Male Sling Procedure


What is the male sling procedure?

In the male sling procedure, synthetic mesh-like surgical tape is positioned around part of the urethral bulb, slightly compressing the urethra and moving it into a new position. The urethra is the tube through which urine exits the body. This procedure helps many patients with urinary incontinence.

Why was the male sling procedure developed?

The male sling procedure was developed to help men with urinary incontinence (loss of bladder control) after prostate surgery, particularly for those men requiring radical prostatectomy for prostate cancer. This procedure is best for men with mild to moderate urinary incontinence (wetting one to three pads per day or less).

Procedure Details

What tests are done before the male sling procedure?

Before surgery, your doctor may ask you to have a few tests. These tests may include:

  • A urodynamic study (testing to assess urinary tract function)
  • A 24-hour pad test (to identify the number of pads used and amount of liquid leaked)
  • A cystoscopy (a look inside your bladder)

What happens before the male sling procedure?

Before surgery, you may be asked to see your family physician or anesthesiologist for a preoperative checkup. If necessary, your doctor will do a few tests. These tests could include:

You may also be asked to follow a few rules before surgery. These include:

  • Do not take Aspirin or any blood thinning medications two weeks before surgery. This includes medications such as ibuprofen (Motrin®; Advil®); naproxen (Aleve®); and clopidogrel (Plavix®). If necessary, you can take Tylenol® for headaches or pain. Any other medication such as antibiotics, high blood pressure medications, hormone pills, and heart medications should be continued unless otherwise specified.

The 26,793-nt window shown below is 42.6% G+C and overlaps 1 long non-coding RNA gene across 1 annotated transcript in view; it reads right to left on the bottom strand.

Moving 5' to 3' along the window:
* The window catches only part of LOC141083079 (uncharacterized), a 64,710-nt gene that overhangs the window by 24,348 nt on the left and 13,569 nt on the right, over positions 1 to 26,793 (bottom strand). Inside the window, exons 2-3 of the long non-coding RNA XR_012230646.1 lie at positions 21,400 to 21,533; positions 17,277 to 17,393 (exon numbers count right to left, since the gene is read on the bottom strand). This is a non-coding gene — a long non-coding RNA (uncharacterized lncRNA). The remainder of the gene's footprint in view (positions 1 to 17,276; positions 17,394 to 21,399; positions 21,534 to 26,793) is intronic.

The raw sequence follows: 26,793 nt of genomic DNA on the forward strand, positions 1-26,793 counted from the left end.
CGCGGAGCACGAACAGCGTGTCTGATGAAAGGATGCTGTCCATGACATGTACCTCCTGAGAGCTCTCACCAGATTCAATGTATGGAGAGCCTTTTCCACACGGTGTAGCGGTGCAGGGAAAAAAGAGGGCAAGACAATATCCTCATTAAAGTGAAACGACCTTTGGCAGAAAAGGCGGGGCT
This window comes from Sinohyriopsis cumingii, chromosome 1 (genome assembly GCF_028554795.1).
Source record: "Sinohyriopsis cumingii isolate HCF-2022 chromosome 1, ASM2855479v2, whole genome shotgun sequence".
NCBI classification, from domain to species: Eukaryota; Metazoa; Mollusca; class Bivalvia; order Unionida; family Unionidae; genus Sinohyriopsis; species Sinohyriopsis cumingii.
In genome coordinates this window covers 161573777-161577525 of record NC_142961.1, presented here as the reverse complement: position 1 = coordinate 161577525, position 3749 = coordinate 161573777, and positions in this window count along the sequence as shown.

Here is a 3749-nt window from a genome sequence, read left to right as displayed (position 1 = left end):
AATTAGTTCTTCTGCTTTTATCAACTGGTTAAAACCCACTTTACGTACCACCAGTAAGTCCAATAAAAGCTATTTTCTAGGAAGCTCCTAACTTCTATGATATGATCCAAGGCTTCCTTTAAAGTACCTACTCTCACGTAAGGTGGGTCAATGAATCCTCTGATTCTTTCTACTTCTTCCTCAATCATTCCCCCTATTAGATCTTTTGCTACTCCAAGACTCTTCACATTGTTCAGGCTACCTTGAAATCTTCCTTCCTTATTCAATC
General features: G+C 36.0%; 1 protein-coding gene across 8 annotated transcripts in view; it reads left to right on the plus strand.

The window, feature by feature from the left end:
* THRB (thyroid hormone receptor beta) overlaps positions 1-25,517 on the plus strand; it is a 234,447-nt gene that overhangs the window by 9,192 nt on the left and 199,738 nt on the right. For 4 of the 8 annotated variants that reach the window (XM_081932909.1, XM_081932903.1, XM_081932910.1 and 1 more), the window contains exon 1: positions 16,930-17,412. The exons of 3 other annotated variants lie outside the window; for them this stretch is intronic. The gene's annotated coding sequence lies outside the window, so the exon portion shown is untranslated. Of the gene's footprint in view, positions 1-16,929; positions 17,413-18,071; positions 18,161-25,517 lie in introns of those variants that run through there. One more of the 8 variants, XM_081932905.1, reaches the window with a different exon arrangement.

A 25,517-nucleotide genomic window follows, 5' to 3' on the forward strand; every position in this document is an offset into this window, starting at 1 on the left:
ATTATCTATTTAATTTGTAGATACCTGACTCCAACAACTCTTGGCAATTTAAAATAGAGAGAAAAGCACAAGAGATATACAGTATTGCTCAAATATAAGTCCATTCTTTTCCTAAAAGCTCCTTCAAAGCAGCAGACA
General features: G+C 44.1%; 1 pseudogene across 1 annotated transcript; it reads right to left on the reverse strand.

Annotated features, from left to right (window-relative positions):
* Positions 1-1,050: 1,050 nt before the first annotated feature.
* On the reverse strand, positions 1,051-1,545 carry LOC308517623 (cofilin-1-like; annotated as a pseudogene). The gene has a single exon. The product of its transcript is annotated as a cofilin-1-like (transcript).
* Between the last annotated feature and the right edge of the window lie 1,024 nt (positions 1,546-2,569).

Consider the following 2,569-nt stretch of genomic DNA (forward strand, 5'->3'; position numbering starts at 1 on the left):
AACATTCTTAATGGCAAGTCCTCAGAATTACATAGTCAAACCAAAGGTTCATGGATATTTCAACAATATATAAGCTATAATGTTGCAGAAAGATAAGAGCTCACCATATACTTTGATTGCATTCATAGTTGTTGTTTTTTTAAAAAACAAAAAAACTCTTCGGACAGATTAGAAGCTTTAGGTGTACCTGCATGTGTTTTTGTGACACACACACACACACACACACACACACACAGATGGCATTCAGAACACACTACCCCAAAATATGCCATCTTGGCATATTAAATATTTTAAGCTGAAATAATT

• Only consume clear liquids the night before surgery. This means anything you can see through, such as broth, juices and Jell-O. This helps keep the bowel clean at the time of surgery and reduces the risks of contamination.
  • Do not eat or drink anything after midnight the day before surgery. Any medication that must be taken the morning of surgery should be taken with a small sip of water.

How is the male sling procedure done?

During the male sling procedure, an incision is made through the perineal tissue (the area between the scrotum and anus). The surgeon will then expose the urethra and use a supportive sling (a mesh-like surgical tape) around part of the urethral bulb that covers the most upper part of the urethra close to where it enters the area of the urethral sphincter. By wrapping the surgical tape around the urethral bulb, the sling gently moves the urethra into a new position and increases resistance in this area. This lends support to the bladder neck. This procedure has been shown to help with mild to moderate urinary incontinence, and is most commonly used after radical prostatectomy.